Recently my camera has randomly stopped letting me take photos on settings that have a flash or have a flash option. It focuses, and goes as if it is going to take a picture but nothing happens. No warnings, no beeps nothing. It`ll only shoot if I do not pop up the flash/disable it. It pops up normally.

What I have done so far:

->reset shooting menu
->reset setup menu
->battery is charged
->lens is attached correctly (it`s the kit 55-18mm one)

One thing I did was to try to take a picture on manual mode with flash and lower gradually while pressing the shutter release; it shoots about halfway down, when the camera no longer detects the flash and gives the alert of low light.


1 Answer 1


It seems, for whatever reason, that your camera can not detect when the flash signals a confirmation that is is charged and ready to take a shot. This may be an issue with the confirmation circuitry, or it may be an actual issue with the flash itself that prevents the capacitors in it from charging or otherwise prevents the flash from functioning properly.

You could send the camera in for service to see if the problem can be diagnosed and corrected. Unless your D3400 is still under warranty, the cost of the repair will likely be an appreciable percentage of the price you paid for the camera. It may even exceed the value of a used D3400.

If you don't want to spend the money on getting your D3400 repaired, an easy solution is to buy an external flash. Third party flashes with full i-TTL capability ("Auto" flash), almost certainly more power, and sometimes additional features than the D3400's internal flash offered are available for as little as around $100 in the U.S. Manual only controlled flashes can be as little as half that. Even the compact Nikon SB-300 runs less than $150 and would be a considerable upgrade to the built-in flash.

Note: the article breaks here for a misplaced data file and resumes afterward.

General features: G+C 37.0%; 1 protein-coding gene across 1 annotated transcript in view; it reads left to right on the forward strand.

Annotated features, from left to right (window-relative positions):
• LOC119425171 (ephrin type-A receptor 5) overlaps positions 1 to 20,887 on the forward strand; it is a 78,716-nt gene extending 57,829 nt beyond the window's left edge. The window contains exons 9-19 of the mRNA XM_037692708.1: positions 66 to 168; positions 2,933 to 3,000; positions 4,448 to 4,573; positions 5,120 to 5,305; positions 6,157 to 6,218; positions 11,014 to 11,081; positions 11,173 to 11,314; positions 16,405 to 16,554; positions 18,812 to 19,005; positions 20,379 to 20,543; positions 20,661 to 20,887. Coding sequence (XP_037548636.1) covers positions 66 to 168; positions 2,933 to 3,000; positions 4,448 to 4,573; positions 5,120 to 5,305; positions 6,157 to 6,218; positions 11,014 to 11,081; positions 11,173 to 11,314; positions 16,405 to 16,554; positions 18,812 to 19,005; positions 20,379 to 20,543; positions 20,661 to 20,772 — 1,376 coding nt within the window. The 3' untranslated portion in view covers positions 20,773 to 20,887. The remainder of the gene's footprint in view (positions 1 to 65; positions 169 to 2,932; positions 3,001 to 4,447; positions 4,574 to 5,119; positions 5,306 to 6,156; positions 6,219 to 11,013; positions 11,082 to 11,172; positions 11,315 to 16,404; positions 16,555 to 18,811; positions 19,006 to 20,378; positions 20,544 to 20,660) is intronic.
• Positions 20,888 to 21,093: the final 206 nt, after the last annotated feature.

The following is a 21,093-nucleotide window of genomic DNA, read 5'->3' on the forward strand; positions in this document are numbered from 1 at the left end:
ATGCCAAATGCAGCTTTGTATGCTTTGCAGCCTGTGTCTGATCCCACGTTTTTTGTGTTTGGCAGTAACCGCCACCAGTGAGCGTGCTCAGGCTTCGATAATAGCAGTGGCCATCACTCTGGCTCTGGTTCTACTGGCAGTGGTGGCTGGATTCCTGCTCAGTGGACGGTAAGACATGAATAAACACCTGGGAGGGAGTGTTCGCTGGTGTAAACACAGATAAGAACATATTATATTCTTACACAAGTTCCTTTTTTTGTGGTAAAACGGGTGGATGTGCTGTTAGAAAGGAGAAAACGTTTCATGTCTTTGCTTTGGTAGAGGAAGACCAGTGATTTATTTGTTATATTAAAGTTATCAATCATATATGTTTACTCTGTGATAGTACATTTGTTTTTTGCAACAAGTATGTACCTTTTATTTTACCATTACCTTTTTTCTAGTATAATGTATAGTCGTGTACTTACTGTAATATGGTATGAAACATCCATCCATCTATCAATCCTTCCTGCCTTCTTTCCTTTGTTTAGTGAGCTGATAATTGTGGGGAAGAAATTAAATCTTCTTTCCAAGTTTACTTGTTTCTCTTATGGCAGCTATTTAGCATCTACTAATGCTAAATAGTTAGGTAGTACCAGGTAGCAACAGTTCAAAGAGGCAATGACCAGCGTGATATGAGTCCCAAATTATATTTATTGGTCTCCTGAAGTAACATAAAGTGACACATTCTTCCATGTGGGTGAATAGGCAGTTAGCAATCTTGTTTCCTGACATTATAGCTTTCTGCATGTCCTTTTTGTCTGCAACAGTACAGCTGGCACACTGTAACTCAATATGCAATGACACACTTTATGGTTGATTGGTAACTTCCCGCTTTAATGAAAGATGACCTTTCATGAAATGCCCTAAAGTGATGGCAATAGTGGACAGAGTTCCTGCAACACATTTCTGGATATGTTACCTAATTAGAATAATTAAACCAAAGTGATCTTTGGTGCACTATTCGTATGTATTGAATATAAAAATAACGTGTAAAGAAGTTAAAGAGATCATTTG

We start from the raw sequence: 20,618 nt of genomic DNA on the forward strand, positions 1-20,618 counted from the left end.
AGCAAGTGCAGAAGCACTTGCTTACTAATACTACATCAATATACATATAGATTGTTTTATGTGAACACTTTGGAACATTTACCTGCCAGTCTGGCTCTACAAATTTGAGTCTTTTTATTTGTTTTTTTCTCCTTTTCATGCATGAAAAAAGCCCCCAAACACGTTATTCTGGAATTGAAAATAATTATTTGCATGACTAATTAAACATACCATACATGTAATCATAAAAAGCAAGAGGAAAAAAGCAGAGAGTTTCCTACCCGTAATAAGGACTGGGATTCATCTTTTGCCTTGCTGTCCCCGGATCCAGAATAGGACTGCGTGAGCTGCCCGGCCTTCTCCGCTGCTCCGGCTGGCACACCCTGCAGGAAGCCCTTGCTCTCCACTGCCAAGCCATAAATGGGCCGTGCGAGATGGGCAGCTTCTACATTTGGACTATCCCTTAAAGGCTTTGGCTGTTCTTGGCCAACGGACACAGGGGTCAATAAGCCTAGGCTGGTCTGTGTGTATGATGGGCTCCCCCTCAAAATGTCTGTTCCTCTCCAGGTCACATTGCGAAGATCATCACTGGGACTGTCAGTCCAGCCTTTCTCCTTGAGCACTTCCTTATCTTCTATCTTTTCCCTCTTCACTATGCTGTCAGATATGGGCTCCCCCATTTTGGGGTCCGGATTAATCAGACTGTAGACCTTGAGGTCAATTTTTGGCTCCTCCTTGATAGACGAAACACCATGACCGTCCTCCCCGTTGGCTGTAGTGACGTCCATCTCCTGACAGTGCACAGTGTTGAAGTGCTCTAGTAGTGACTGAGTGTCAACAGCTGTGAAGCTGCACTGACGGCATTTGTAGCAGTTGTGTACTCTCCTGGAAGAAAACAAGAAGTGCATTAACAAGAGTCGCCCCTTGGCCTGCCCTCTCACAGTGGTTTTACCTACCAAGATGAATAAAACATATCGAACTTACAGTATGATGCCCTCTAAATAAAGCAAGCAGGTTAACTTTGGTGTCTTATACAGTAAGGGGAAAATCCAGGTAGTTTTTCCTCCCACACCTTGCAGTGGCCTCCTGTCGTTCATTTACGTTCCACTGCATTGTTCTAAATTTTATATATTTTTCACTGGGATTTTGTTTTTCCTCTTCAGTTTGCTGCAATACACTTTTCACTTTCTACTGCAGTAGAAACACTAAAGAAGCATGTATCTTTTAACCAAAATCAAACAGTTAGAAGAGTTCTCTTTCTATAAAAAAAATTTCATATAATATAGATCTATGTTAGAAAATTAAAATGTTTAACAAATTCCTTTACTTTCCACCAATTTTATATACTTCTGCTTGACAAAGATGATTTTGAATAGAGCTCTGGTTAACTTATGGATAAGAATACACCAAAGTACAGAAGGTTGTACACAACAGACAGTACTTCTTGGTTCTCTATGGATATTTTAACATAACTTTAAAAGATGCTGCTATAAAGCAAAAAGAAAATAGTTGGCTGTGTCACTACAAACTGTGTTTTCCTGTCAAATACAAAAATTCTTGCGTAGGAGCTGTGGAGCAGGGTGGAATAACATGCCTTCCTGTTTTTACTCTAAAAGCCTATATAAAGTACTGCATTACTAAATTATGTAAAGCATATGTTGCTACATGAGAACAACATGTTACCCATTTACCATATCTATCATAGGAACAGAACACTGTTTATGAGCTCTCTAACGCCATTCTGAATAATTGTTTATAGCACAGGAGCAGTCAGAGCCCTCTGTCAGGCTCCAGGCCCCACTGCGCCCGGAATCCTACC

Before you buy a flash, though, you might want to borrow or rent one to confirm that the issue is not deeper in your camera's control system than just the built-in flash unit. Even a very cheap manual flash should confirm that the camera's hot shoe is working and can fire a flash. There is the very remote possibility that your camera could fire a single pin manual flash but not fire a TTL flash with the additional pins in the hot shoe connection, but the chances of that are very slim.

  • \$\begingroup\$ I am kinda of afraid of buying a flash, out of fear of it not working. It is not under warranty. I have some experience with electronics, I have tried removing the flash cover (so see if something was disconnected or broken) but everything seems ok. Do you know what to to look for when troubleshooting the camera circuits? It`s possible to check if the hot shoe is working with a multimeter/scope? \$\endgroup\$
    – k_orolev
    Commented Apr 29, 2018 at 12:32
  • \$\begingroup\$ It's pretty easy to check the central pin of the hot shoe. It's nothing more than an unpowered switch that shorts the ground rails and the center pin. The voltage for basic flash sync is supplied by the flash. So all you need to check it for continuity is a small battery powered test light. Don't put more than 12V DC to it. The other four, smaller pins are data circuits used for communication between the camera and automatic flashes. Testing equipment for that would probably cost more than a cheap flash. \$\endgroup\$
    – Michael C
    Commented Apr 29, 2018 at 18:09
  • \$\begingroup\$ Thanks, Ill check it when I have the time, if its just a switch it won`t be too much trouble. \$\endgroup\$
    – k_orolev
    Commented Apr 29, 2018 at 20:57

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